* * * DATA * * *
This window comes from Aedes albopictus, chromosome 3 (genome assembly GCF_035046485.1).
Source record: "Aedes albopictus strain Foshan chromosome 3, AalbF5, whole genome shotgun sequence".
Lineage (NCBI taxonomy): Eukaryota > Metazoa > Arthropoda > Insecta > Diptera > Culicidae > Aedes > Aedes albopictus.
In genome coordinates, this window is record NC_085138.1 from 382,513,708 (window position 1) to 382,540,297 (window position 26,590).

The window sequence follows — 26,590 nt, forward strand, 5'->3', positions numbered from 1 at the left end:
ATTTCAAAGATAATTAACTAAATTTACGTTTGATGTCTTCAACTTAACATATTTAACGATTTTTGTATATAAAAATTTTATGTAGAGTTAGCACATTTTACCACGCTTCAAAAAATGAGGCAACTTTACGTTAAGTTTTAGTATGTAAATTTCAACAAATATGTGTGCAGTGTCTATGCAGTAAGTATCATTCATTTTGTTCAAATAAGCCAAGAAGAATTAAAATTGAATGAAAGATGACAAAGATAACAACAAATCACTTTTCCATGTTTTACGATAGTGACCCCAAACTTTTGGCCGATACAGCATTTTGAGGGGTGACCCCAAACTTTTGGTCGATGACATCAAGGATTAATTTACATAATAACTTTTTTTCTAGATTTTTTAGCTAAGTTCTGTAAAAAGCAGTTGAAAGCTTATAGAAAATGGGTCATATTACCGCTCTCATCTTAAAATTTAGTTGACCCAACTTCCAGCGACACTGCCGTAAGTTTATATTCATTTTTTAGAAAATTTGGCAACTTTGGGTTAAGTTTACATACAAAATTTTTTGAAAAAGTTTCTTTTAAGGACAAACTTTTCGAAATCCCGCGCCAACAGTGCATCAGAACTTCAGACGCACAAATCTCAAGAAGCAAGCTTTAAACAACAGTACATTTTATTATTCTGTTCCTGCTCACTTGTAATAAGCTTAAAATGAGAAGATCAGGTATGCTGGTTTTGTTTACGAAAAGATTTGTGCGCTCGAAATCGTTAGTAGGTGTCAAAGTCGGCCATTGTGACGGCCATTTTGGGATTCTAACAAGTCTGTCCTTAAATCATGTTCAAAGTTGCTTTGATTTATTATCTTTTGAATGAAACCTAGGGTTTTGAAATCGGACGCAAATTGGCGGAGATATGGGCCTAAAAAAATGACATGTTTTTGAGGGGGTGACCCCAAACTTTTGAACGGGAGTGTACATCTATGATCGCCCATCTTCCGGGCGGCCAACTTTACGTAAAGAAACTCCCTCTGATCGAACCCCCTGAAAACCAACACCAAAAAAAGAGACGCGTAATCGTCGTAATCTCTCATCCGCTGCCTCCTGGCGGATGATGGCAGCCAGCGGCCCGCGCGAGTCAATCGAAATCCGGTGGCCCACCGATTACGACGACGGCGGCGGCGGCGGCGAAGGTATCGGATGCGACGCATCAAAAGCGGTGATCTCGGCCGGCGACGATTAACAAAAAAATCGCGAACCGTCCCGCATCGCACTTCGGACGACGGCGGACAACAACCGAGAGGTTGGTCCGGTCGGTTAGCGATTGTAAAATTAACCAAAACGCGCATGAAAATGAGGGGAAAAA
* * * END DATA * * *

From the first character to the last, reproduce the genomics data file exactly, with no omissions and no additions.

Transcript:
This window comes from Aedes albopictus, chromosome 3 (genome assembly GCF_035046485.1).
Source record: "Aedes albopictus strain Foshan chromosome 3, AalbF5, whole genome shotgun sequence".
Lineage (NCBI taxonomy): Eukaryota > Metazoa > Arthropoda > Insecta > Diptera > Culicidae > Aedes > Aedes albopictus.
In genome coordinates, this window is record NC_085138.1 from 382,513,708 (window position 1) to 382,540,297 (window position 26,590).

The window sequence follows — 26,590 nt, forward strand, 5'->3', positions numbered from 1 at the left end:
ATTTCAAAGATAATTAACTAAATTTACGTTTGATGTCTTCAACTTAACATATTTAACGATTTTTGTATATAAAAATTTTATGTAGAGTTAGCACATTTTACCACGCTTCAAAAAATGAGGCAACTTTACGTTAAGTTTTAGTATGTAAATTTCAACAAATATGTGTGCAGTGTCTATGCAGTAAGTATCATTCATTTTGTTCAAATAAGCCAAGAAGAATTAAAATTGAATGAAAGATGACAAAGATAACAACAAATCACTTTTCCATGTTTTACGATAGTGACCCCAAACTTTTGGCCGATACAGCATTTTGAGGGGTGACCCCAAACTTTTGGTCGATGACATCAAGGATTAATTTACATAATAACTTTTTTTCTAGATTTTTTAGCTAAGTTCTGTAAAAAGCAGTTGAAAGCTTATAGAAAATGGGTCATATTACCGCTCTCATCTTAAAATTTAGTTGACCCAACTTCCAGCGACACTGCCGTAAGTTTATATTCATTTTTTAGAAAATTTGGCAACTTTGGGTTAAGTTTACATACAAAATTTTTTGAAAAAGTTTCTTTTAAGGACAAACTTTTCGAAATCCCGCGCCAACAGTGCATCAGAACTTCAGACGCACAAATCTCAAGAAGCAAGCTTTAAACAACAGTACATTTTATTATTCTGTTCCTGCTCACTTGTAATAAGCTTAAAATGAGAAGATCAGGTATGCTGGTTTTGTTTACGAAAAGATTTGTGCGCTCGAAATCGTTAGTAGGTGTCAAAGTCGGCCATTGTGACGGCCATTTTGGGATTCTAACAAGTCTGTCCTTAAATCATGTTCAAAGTTGCTTTGATTTATTATCTTTTGAATGAAACCTAGGGTTTTGAAATCGGACGCAAATTGGCGGAGATATGGGCCTAAAAAAATGACATGTTTTTGAGGGGGTGACCCCAAACTTTTGAACGGGAGTGTACATCTATGATCGCCCATCTTCCGGGCGGCCAACTTTACGTAAAGAAACTCCCTCTGATCGAACCCCCTGAAAACCAACACCAAAAAAAGAGACGCGTAATCGTCGTAATCTCTCATCCGCTGCCTCCTGGCGGATGATGGCAGCCAGCGGCCCGCGCGAGTCAATCGAAATCCGGTGGCCCACCGATTACGACGACGGCGGCGGCGGCGGCGAAGGTATCGGATGCGACGCATCAAAAGCGGTGATCTCGGCCGGCGACGATTAACAAAAAAATCGCGAACCGTCCCGCATCGCACTTCGGACGACGGCGGACAACAACCGAGAGGTTGGTCCGGTCGGTTAGCGATTGTAAAATTAACCAAAACGCGCATGAAAATGAGGGGAAAAA